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The history of autonomous diving or diving without lines to the surface is more recent on the whole. Although for hundreds of years people toyed with the idea of taking bags of air down underwater and breathing from them, one wonders if the people that tried it ever survived because you can’t breathe air at atmospheric pressure deep down underwater.

Probably the first successful autonomous apparatus can be dated to 1865 when two improbable Frenchmen, Rouquayrol and Denayrouze (a French mining engineer and a naval officer), produced their equipment in compressed air.


They produced this so that it could be used from the surface on a line, the same as the helmet, but also independently for a short time with a tank on the back. The reason it was a short time was because they couldn’t get cylinders in those days that pumped to a pressure more than 420 pounds per square inch. So it wouldn’t have lasted very long. It had a primitive demand valve that they had to operate by hand, but the equipment was used successfully by sponge divers in the south of France. It was also picked up by Jules Verne when he wrote 20,000 Leagues Under the Sea and used in illustrations in that book.

Unlike the original drawings, the first feature film of the story depicted standard dress divers using an oxygen rebreather system.

20,000 Leagues Under the Sea (Universal Pictures, 1916)

Jacket of Book - Twenty Thousand LeaguesJules Verne had forseen with uncanny vision the arrival of the submarine. By the time the film was released unrestricted submarine warfare in the Atlantic was making almost daily headlines.

Underwater filming was achieved here for the first time in a feature film using a 30 foot long flexible tube large enough for a man to climb down to a tiny observation chamber at the bottom. John Williamson developed the system in 1913 from his father’s invention for deep sea salvage work.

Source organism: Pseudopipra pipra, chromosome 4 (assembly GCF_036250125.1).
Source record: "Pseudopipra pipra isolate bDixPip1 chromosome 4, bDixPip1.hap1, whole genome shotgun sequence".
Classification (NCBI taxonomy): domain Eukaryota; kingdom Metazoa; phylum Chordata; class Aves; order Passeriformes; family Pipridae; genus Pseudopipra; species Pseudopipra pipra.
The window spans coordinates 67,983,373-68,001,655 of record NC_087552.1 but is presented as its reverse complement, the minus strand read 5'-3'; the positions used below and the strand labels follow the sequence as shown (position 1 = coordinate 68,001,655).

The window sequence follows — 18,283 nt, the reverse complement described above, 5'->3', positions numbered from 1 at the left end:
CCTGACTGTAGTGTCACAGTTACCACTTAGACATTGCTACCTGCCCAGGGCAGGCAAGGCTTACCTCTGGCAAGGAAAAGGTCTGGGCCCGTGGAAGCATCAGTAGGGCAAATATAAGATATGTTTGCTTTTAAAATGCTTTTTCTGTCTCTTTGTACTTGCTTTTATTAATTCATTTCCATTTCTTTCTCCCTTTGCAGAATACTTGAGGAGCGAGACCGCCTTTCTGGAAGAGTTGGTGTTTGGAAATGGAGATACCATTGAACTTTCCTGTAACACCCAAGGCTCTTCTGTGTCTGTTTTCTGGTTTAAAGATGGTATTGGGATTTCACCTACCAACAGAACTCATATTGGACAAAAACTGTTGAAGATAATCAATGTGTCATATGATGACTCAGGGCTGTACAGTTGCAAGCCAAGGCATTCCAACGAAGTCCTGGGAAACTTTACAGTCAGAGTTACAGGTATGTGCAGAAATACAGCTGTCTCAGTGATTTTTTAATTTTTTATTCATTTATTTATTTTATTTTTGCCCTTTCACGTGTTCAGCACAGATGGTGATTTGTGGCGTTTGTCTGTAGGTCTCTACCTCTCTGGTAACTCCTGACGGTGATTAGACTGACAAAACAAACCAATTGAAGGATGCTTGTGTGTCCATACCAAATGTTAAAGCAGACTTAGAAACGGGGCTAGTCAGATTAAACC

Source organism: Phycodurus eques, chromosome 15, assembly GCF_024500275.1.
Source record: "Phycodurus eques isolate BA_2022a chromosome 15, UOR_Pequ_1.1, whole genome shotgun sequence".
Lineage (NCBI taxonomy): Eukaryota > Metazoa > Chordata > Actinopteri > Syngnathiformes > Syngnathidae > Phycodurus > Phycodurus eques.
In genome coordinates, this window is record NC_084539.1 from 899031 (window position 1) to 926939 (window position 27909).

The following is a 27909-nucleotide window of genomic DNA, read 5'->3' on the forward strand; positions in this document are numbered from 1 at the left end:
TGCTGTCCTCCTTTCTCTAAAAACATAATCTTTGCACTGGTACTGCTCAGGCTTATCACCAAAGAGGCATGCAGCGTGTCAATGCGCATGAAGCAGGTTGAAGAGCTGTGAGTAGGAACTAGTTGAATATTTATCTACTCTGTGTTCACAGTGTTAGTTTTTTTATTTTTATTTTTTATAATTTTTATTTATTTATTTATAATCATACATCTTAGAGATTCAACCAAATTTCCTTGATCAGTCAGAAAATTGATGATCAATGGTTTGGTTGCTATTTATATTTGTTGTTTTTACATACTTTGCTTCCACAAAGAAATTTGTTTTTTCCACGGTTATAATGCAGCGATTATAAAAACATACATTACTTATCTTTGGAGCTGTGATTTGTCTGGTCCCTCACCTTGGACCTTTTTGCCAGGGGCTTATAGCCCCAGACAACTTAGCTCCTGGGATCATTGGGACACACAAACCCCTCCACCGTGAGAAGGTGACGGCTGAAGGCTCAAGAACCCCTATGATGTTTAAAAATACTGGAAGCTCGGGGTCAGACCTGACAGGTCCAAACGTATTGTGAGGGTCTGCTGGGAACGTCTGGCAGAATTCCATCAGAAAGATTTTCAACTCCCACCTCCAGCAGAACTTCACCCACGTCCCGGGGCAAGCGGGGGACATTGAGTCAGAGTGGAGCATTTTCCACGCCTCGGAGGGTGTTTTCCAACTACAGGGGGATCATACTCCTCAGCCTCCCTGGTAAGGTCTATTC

Wandering down a narrow alley in Norfolk, Virginia one evening, with ships and the sea visible at the end, Williamson had a strange vision:

“Long mysterious shadows filled the spaces between the ancient buildings looming ghostly against the glow of the setting sun. Silence reigned. The place seemed utterly deserted and forgotten. Above crooked roofs and sagging chimneys was a fathomless green sky, and a strange sensation of standing on the bottom of the sea among the ruins of some sunken city came to me. Standing there in this weird half-light of a dying day, I visualised these cities once peopled by humans and now haunts of creatures of the sea. What astounding pictures they would present if photographed!”


Williamson’s filming of sharks at Nassau in the Bahamas during 1914 was the first time the tigers of the deep had been caught on film in the world. The feat was repeated for 20,000 Leagues Under the Sea which had its premičre at Chicago’s Studebaker Theatre on 9th October 1916.


Fleuss Oxygen MaskIn 1878 Henry Fleuss, an Englishman in spite of his name, produced the first autonomous apparatus using pure oxygen, described by Sir Robert Davis in his book and manual Deep Diving and Submarine Operations.

HENRY FLEUSS (1851-1933)

What they didn’t know in those days was that you can’t use pure oxygen deeper than about ten metres because it becomes a poison. It was first used by a famous helmet diver, Alexander Lambert, when the Severn Tunnel flooded.


It was considered that it was impossible to go down 60 feet, down a shaft, and then along into a tunnel underwater with the heavy helmet and so they suggested that he used the new oxygen apparatus.


The great man said, “I’ll give her a go”, went 60 feet down the shaft, into the oxygen poisoning zone, walked 200 feet into the tunnel, tried to close the door, was unsuccessful, came out nearly dead with oxygen poisoning. He then called for his trusty helmet and his weights and walked into the tunnel and closed the door. One of the great diving exploits.

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